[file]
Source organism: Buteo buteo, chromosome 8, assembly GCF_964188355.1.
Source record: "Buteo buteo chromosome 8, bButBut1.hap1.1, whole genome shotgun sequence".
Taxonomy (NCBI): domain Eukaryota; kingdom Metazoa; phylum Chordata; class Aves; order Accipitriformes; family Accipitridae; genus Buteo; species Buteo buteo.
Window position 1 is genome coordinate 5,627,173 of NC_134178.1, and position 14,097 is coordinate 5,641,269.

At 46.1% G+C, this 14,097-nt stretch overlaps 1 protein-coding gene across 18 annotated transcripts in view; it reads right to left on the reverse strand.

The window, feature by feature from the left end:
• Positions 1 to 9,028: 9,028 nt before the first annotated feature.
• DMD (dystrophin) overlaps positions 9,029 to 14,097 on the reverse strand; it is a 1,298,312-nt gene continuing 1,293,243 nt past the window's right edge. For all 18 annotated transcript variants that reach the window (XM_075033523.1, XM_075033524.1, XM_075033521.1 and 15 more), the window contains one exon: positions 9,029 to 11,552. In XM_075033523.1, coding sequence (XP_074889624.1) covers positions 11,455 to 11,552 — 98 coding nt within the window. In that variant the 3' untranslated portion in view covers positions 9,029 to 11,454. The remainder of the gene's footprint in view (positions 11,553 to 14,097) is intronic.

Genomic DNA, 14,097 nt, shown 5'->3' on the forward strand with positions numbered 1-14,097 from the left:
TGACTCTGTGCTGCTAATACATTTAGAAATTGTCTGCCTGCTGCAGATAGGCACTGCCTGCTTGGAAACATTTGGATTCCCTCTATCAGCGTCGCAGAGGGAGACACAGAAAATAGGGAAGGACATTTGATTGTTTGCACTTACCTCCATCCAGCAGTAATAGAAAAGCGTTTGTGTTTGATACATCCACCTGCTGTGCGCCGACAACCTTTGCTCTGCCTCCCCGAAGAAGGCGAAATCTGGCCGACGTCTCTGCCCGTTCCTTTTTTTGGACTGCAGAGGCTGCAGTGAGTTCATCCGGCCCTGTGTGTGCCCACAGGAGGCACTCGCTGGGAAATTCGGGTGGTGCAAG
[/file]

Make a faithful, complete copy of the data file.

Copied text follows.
Source organism: Buteo buteo, chromosome 8, assembly GCF_964188355.1.
Source record: "Buteo buteo chromosome 8, bButBut1.hap1.1, whole genome shotgun sequence".
Taxonomy (NCBI): domain Eukaryota; kingdom Metazoa; phylum Chordata; class Aves; order Accipitriformes; family Accipitridae; genus Buteo; species Buteo buteo.
Window position 1 is genome coordinate 5,627,173 of NC_134178.1, and position 14,097 is coordinate 5,641,269.

At 46.1% G+C, this 14,097-nt stretch overlaps 1 protein-coding gene across 18 annotated transcripts in view; it reads right to left on the reverse strand.

The window, feature by feature from the left end:
• Positions 1 to 9,028: 9,028 nt before the first annotated feature.
• DMD (dystrophin) overlaps positions 9,029 to 14,097 on the reverse strand; it is a 1,298,312-nt gene continuing 1,293,243 nt past the window's right edge. For all 18 annotated transcript variants that reach the window (XM_075033523.1, XM_075033524.1, XM_075033521.1 and 15 more), the window contains one exon: positions 9,029 to 11,552. In XM_075033523.1, coding sequence (XP_074889624.1) covers positions 11,455 to 11,552 — 98 coding nt within the window. In that variant the 3' untranslated portion in view covers positions 9,029 to 11,454. The remainder of the gene's footprint in view (positions 11,553 to 14,097) is intronic.

Genomic DNA, 14,097 nt, shown 5'->3' on the forward strand with positions numbered 1-14,097 from the left:
TGACTCTGTGCTGCTAATACATTTAGAAATTGTCTGCCTGCTGCAGATAGGCACTGCCTGCTTGGAAACATTTGGATTCCCTCTATCAGCGTCGCAGAGGGAGACACAGAAAATAGGGAAGGACATTTGATTGTTTGCACTTACCTCCATCCAGCAGTAATAGAAAAGCGTTTGTGTTTGATACATCCACCTGCTGTGCGCCGACAACCTTTGCTCTGCCTCCCCGAAGAAGGCGAAATCTGGCCGACGTCTCTGCCCGTTCCTTTTTTTGGACTGCAGAGGCTGCAGTGAGTTCATCCGGCCCTGTGTGTGCCCACAGGAGGCACTCGCTGGGAAATTCGGGTGGTGCAAG